Table columns and spreadsheet columns are almost the same as spreadsheet columns. Each of your tables must contain at least one column and you can increase that number to infinity.
Also, you can add or delete any column at any point of your calculation. All the formulas and generated outcomes will adjust automatically unless it involves that particular column.
You can also drag your column from one point to another without any conflict in data calculation which isn’t the case in spreadsheet columns.
Using the values from the rows, you can apply a formula to a column that’ll generate an outcome based on your direction. This column is called the calculated column.
What’s great about this is that, once you apply a formula to a calculated column, you can automatically spread it down the entire column to generate the outcomes of the same formula.
It cuts down on your time and effort by making your procedure as direct as it can get.
The total row is the last row of the table that shows overall calculations from each of the rows or the selected ones.
By default, the total row feature is disabled which you can enable from the table properties. This row has the regular Excel SUM formulas included to make your calculations effortless.
You can select from the dropdown on this row and pick between average, count, sum etc. as the final result for one or all of the rows.
This total row can hold texts, numbers or even formulas of your choice. The formatting is usually bold so that it stands out from the rest of the table.
If you hover at the bottom-right corner of your table, you’ll see an angular icon sitting there. This lets you drag your table and expand or shrink it to whatever size you require it to be.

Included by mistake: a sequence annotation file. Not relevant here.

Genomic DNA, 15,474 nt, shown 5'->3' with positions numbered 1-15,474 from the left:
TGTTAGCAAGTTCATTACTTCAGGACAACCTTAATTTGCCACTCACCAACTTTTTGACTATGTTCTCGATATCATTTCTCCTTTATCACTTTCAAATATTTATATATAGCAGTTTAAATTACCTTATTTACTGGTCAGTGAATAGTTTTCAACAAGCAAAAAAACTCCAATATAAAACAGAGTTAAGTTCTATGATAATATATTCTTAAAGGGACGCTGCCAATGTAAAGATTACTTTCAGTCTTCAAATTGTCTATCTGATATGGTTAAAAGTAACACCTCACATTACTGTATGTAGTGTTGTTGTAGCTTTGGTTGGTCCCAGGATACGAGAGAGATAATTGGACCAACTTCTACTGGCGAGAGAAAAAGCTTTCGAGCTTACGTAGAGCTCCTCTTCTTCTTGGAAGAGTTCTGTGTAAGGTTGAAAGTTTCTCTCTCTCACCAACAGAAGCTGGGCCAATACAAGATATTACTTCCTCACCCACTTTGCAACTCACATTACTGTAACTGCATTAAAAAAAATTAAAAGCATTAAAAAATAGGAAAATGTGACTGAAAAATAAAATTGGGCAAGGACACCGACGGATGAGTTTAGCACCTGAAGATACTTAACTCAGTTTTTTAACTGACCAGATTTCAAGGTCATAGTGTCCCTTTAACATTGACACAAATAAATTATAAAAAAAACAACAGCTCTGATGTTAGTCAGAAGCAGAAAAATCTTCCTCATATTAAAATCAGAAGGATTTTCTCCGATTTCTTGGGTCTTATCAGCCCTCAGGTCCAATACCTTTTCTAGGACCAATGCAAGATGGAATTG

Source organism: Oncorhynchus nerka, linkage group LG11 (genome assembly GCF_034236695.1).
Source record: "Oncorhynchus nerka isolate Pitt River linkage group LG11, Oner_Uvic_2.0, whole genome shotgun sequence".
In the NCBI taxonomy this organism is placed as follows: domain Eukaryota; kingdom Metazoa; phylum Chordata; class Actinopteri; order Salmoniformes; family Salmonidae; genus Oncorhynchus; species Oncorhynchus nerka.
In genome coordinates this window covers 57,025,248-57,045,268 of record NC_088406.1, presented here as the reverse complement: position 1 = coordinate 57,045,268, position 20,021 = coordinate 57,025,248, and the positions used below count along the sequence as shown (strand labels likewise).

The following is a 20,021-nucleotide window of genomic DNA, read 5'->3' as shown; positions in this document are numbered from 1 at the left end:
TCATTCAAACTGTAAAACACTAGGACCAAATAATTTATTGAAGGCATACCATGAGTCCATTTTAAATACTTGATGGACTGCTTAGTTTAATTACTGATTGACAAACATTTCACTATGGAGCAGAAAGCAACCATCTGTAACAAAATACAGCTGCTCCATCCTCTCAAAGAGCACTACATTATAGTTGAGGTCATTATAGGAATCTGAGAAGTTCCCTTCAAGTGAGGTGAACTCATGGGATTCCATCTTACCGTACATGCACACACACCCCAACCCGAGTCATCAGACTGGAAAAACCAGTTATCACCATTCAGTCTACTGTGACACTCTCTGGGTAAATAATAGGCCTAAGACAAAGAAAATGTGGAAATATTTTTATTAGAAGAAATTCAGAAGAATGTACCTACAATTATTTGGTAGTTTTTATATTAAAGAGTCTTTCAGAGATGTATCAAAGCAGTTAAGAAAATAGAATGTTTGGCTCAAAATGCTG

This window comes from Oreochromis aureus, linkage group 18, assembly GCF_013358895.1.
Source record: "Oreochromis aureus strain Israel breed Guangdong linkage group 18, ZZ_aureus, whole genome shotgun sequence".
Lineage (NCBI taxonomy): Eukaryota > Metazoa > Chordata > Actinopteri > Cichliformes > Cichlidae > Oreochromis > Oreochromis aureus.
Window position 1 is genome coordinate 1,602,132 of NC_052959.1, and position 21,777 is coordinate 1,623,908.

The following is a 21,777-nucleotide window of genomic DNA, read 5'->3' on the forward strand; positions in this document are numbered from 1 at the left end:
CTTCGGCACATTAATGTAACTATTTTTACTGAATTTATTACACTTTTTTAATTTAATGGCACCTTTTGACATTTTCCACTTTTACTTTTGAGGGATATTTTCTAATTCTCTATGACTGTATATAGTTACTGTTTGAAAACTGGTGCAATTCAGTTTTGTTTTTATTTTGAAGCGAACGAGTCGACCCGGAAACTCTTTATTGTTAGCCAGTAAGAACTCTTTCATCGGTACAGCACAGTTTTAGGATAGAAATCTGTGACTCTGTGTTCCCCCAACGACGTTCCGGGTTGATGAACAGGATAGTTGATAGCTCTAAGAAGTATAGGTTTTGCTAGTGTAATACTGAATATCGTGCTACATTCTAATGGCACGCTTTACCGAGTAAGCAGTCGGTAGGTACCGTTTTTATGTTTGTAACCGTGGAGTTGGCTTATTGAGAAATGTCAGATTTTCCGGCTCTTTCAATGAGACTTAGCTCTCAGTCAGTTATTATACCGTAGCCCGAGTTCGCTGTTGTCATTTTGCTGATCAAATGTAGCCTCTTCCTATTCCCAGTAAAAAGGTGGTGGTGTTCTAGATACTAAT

How To Create Excel Tables?
Creating Excel tables is very easy and effortless. You can approach it in two ways. I’ll break down the process below for a clear-cut approach:
Step 1: Go to the Insert tab and click on Table.
Step 2: Excel will give you a prompt to select your table range. Usually the software is able to automatically locate the table, if it fails in any case, you can either manually select the area or type in the range for Excel to identify it.
Step 3: If your table headers are the one you want to use on your table, make sure to tick the “My table has headers box”.
Step 4: Hit OK to generate your Excel table!
Alternative: The alternate way of going about it is to select your table range and then clicking on the Table under the Insert menu.
Excel Tables: Tips & Tricks
Here are some of the techniques you can play with your Excel tables to get the best outcomes out of them. These include some of the basic tips to advanced tricks that’ll help you manage your tables in the best possible way.
Selecting Entire Column
Usually, we go about selecting entire Excel tables columns by either Left-clicking the top cell and pulling down the mouse while keeping it clicked till we reach the last cell and then releasing the click.
Another way of doing it is by Shift+Left Clicking the first cell and then going all the way down to the last cell and Shift+Left Clicking it.